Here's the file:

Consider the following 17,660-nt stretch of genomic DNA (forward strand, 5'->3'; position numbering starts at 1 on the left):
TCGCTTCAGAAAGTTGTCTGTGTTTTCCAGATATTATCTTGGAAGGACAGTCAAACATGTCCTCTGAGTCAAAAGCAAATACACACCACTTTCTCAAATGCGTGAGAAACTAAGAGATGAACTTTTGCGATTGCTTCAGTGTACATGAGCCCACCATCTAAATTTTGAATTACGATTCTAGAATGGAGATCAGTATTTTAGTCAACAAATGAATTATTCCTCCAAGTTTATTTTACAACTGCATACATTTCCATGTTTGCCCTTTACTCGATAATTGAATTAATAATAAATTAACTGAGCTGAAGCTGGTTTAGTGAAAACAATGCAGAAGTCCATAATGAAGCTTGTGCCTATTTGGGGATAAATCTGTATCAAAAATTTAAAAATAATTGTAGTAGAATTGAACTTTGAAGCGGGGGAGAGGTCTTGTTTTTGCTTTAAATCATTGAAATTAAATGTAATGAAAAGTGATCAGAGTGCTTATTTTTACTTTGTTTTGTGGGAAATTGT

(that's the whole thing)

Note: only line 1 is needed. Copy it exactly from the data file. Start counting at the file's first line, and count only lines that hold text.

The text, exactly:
Consider the following 17,660-nt stretch of genomic DNA (forward strand, 5'->3'; position numbering starts at 1 on the left):